it, “Credit is the lifeblood of a dealership, and the events on Wall Street have hit hard on Main Street.” NADA’s response under her leadership was to aggressively petition the administration and the Congress for a broad economic stimulus package for automobile retailing. She also testified before Congress
with the Big Three CEOs to support automaker “bridge loans” and to highlight the critical role dealers would play in boosting the economy with vehicle sales comprising 20 percent of all U.S. retail sales. NADA sponsored grassroots fly-Ins to hammer home the point, and in December, President George W. Bush
announced a $17.4 billion program to stave off Chrysler and GM bankruptcies.
In 2009, John McEleney assumed the still very hot seat of NADA chairman at the convention in New Orleans—the first since Hurricane Katrina. Appropriately, the keynote speakers were presidents George H.W. Bush and Bill Clinton, who had established a Bush-Clinton Relief Fund
following Katrina. Both men hailed dealers for their efforts to help the city and encouraged dealers to persevere during the economic crisis. This meshed well with a new convention workshop that said it all: “Tough Times, Tougher Dealers.”
Following the convention, John McEleney launched his term by establishing an “NADA Industry Stabilization Task Force” made up of dealers and ATAEs. The Task Force redoubled NADA’s efforts to emphasize the retailing industry’s critical role in the U.S. economy and the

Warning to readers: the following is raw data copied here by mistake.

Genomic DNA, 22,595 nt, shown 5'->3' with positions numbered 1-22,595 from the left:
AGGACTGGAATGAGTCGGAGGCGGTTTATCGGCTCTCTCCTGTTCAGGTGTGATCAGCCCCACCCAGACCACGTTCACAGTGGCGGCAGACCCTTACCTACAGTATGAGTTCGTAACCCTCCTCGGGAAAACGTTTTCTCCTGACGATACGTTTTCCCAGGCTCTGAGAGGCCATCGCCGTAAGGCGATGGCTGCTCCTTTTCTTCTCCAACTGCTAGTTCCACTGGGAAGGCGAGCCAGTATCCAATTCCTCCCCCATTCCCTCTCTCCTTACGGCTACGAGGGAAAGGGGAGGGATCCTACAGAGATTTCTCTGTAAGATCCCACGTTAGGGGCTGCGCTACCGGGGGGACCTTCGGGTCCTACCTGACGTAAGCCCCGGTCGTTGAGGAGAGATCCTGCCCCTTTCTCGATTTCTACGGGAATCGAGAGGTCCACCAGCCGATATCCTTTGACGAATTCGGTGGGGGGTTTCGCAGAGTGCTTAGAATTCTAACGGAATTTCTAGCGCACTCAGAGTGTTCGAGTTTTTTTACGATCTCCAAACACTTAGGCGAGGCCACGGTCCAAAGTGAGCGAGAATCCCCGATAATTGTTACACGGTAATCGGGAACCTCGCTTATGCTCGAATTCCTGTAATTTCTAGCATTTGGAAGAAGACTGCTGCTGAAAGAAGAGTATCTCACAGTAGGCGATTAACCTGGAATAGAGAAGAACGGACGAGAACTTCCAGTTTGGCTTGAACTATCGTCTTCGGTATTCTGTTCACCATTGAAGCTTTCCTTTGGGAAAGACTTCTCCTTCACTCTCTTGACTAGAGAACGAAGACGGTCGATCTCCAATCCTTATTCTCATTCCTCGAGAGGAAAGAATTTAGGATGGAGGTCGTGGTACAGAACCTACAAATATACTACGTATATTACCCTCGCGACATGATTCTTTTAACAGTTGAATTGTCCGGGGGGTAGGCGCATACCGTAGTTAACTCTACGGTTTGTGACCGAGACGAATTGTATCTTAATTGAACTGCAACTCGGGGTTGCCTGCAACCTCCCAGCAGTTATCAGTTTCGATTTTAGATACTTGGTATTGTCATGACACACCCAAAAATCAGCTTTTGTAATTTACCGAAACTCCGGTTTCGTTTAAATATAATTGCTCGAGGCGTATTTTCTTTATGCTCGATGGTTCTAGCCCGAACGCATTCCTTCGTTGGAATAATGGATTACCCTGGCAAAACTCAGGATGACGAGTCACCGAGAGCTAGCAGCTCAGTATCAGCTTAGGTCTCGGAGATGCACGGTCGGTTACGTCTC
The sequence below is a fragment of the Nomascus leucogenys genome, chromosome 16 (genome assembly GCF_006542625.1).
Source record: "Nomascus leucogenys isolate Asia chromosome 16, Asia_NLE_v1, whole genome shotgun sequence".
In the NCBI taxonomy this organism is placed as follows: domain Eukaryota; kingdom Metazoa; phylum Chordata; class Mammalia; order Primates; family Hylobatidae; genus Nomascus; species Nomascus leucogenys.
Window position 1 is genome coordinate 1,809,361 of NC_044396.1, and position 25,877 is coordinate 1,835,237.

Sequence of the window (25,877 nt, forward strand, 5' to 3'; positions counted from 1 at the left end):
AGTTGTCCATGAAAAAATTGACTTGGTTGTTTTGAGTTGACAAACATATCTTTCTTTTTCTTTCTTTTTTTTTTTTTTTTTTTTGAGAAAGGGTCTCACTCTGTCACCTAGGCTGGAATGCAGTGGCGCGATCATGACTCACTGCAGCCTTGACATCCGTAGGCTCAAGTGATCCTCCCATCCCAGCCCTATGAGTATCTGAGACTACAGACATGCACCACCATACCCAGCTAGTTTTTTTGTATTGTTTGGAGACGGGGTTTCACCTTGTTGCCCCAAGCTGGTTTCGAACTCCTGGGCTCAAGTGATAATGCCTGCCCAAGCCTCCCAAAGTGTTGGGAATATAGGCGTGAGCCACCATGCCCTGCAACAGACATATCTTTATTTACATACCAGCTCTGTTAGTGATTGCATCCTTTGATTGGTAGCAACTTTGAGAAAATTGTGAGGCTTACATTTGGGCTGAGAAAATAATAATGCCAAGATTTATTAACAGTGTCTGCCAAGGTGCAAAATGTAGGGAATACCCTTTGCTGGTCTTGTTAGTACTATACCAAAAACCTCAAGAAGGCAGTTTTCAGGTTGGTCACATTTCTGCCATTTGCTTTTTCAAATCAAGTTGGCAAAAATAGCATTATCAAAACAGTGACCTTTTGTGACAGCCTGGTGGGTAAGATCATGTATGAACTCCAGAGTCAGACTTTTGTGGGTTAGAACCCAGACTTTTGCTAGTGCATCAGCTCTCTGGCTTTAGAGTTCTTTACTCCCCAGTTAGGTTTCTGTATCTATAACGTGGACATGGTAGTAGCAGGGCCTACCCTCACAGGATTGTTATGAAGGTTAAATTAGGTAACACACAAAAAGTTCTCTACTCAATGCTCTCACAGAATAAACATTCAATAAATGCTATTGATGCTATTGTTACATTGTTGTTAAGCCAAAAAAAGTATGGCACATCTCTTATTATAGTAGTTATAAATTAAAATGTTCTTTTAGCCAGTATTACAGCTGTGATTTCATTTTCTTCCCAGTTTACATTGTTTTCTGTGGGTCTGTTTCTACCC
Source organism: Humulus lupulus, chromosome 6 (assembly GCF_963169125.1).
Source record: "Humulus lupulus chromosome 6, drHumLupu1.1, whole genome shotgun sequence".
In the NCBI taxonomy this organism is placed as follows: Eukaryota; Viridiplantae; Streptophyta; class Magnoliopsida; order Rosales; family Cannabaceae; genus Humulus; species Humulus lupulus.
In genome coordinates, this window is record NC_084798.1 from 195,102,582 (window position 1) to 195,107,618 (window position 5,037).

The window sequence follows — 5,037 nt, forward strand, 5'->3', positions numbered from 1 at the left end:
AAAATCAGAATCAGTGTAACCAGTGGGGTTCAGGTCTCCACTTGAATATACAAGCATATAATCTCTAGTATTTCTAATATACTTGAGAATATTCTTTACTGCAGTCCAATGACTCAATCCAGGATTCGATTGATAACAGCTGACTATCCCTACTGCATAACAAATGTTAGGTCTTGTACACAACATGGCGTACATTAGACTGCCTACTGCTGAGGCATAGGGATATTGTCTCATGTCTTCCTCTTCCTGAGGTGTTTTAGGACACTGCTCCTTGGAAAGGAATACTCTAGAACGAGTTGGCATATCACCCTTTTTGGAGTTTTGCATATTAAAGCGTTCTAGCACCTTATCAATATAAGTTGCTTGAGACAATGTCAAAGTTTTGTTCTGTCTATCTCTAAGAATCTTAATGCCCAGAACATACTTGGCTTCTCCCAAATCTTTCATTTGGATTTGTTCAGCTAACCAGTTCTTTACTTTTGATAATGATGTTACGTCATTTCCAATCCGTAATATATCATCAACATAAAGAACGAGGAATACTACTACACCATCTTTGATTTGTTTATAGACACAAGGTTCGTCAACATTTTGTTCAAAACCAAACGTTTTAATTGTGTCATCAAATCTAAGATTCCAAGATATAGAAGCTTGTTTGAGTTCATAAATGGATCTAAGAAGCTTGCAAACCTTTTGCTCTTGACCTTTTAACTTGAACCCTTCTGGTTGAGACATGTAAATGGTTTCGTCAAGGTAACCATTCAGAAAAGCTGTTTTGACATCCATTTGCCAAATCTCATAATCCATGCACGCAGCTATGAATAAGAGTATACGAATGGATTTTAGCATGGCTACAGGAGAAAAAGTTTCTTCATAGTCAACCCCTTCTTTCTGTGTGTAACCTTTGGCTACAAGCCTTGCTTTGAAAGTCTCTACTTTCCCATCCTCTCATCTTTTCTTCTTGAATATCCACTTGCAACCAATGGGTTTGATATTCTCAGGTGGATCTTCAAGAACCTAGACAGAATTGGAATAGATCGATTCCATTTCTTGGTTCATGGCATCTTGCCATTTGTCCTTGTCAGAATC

need for the Administration and the Congress to act. Those efforts included meetings with the Federal Reserve Board, the Treasury Department, the SBA and with Congressional representatives. Task Force members also met numerous times with President Obama’s own “Automotive Task Force” which early in 2009 oversaw
the “structured” bankruptcies of Chrysler and GM and mandated that those manufacturers significantly reduce their dealer network. The primary message in those latter meetings was “dealers equal revenue, not costs.” In congressional testimony and countless
media interviews John McEleney repeated that message asking the question how the reductions of dealers, as independent entrepreneurs and the purchasers of the manufacturer’s products, could possibly make the manufacturers more viable.
'Cash for Clunkers'
NADA also successfully championed a national “Cash for Clunkers” program, which initially received $1 billion for rebates. That funding was gone in almost the first week. NADA and the ATAEs then coordinated in a grassroots campaign to that resulted in another $2
billion being added to the rebate pool. The result: More than 700,000 cleaner, more fuel-efficient cars were put on the road—a win for the economy, the environment and the industry.
Also on the legislative front, in June of 2009 NADA endorsed the “Automobile Dealer Economic Rights Restoration Act,” originally sponsored by The Committee to Restore Dealer Rights, an ad hoc group of GM and Chrysler dealers who faced termination of their franchise